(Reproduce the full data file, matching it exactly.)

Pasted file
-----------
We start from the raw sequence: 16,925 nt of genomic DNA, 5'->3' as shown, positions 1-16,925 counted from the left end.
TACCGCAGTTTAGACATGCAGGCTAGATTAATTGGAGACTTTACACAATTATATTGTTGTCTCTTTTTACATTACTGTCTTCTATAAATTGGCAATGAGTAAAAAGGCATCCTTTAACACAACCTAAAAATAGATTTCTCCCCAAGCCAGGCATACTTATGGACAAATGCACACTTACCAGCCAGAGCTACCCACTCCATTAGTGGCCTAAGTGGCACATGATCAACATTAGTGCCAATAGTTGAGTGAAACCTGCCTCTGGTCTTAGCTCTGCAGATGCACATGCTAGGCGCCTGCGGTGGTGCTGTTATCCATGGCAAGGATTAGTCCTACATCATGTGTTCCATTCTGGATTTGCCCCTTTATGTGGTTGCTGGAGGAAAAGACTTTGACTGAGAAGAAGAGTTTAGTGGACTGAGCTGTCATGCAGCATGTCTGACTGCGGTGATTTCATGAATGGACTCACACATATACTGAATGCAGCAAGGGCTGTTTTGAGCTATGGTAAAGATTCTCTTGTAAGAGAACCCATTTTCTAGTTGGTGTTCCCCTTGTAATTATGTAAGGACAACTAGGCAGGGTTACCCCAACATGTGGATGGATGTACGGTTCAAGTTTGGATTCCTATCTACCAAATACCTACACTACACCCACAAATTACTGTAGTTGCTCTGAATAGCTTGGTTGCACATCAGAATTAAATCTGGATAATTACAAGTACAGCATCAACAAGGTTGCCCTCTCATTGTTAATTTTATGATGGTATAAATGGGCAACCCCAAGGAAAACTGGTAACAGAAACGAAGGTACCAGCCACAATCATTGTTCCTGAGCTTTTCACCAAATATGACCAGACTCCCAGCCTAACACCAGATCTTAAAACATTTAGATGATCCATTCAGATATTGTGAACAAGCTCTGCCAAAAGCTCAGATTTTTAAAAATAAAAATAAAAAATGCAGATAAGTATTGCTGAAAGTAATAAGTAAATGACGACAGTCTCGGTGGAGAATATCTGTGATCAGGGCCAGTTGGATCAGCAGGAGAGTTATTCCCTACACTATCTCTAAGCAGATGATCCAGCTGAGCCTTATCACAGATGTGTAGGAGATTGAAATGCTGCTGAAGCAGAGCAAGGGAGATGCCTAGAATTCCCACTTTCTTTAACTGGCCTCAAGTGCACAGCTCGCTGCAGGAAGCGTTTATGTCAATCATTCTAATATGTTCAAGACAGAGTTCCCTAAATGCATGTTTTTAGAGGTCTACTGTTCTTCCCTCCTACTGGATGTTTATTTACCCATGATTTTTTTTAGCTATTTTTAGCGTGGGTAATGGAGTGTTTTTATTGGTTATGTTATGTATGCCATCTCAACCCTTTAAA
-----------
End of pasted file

We start from the raw sequence: 16,925 nt of genomic DNA, 5'->3' as shown, positions 1-16,925 counted from the left end.
TACCGCAGTTTAGACATGCAGGCTAGATTAATTGGAGACTTTACACAATTATATTGTTGTCTCTTTTTACATTACTGTCTTCTATAAATTGGCAATGAGTAAAAAGGCATCCTTTAACACAACCTAAAAATAGATTTCTCCCCAAGCCAGGCATACTTATGGACAAATGCACACTTACCAGCCAGAGCTACCCACTCCATTAGTGGCCTAAGTGGCACATGATCAACATTAGTGCCAATAGTTGAGTGAAACCTGCCTCTGGTCTTAGCTCTGCAGATGCACATGCTAGGCGCCTGCGGTGGTGCTGTTATCCATGGCAAGGATTAGTCCTACATCATGTGTTCCATTCTGGATTTGCCCCTTTATGTGGTTGCTGGAGGAAAAGACTTTGACTGAGAAGAAGAGTTTAGTGGACTGAGCTGTCATGCAGCATGTCTGACTGCGGTGATTTCATGAATGGACTCACACATATACTGAATGCAGCAAGGGCTGTTTTGAGCTATGGTAAAGATTCTCTTGTAAGAGAACCCATTTTCTAGTTGGTGTTCCCCTTGTAATTATGTAAGGACAACTAGGCAGGGTTACCCCAACATGTGGATGGATGTACGGTTCAAGTTTGGATTCCTATCTACCAAATACCTACACTACACCCACAAATTACTGTAGTTGCTCTGAATAGCTTGGTTGCACATCAGAATTAAATCTGGATAATTACAAGTACAGCATCAACAAGGTTGCCCTCTCATTGTTAATTTTATGATGGTATAAATGGGCAACCCCAAGGAAAACTGGTAACAGAAACGAAGGTACCAGCCACAATCATTGTTCCTGAGCTTTTCACCAAATATGACCAGACTCCCAGCCTAACACCAGATCTTAAAACATTTAGATGATCCATTCAGATATTGTGAACAAGCTCTGCCAAAAGCTCAGATTTTTAAAAATAAAAATAAAAAATGCAGATAAGTATTGCTGAAAGTAATAAGTAAATGACGACAGTCTCGGTGGAGAATATCTGTGATCAGGGCCAGTTGGATCAGCAGGAGAGTTATTCCCTACACTATCTCTAAGCAGATGATCCAGCTGAGCCTTATCACAGATGTGTAGGAGATTGAAATGCTGCTGAAGCAGAGCAAGGGAGATGCCTAGAATTCCCACTTTCTTTAACTGGCCTCAAGTGCACAGCTCGCTGCAGGAAGCGTTTATGTCAATCATTCTAATATGTTCAAGACAGAGTTCCCTAAATGCATGTTTTTAGAGGTCTACTGTTCTTCCCTCCTACTGGATGTTTATTTACCCATGATTTTTTTTAGCTATTTTTAGCGTGGGTAATGGAGTGTTTTTATTGGTTATGTTATGTATGCCATCTCAACCCTTTAAA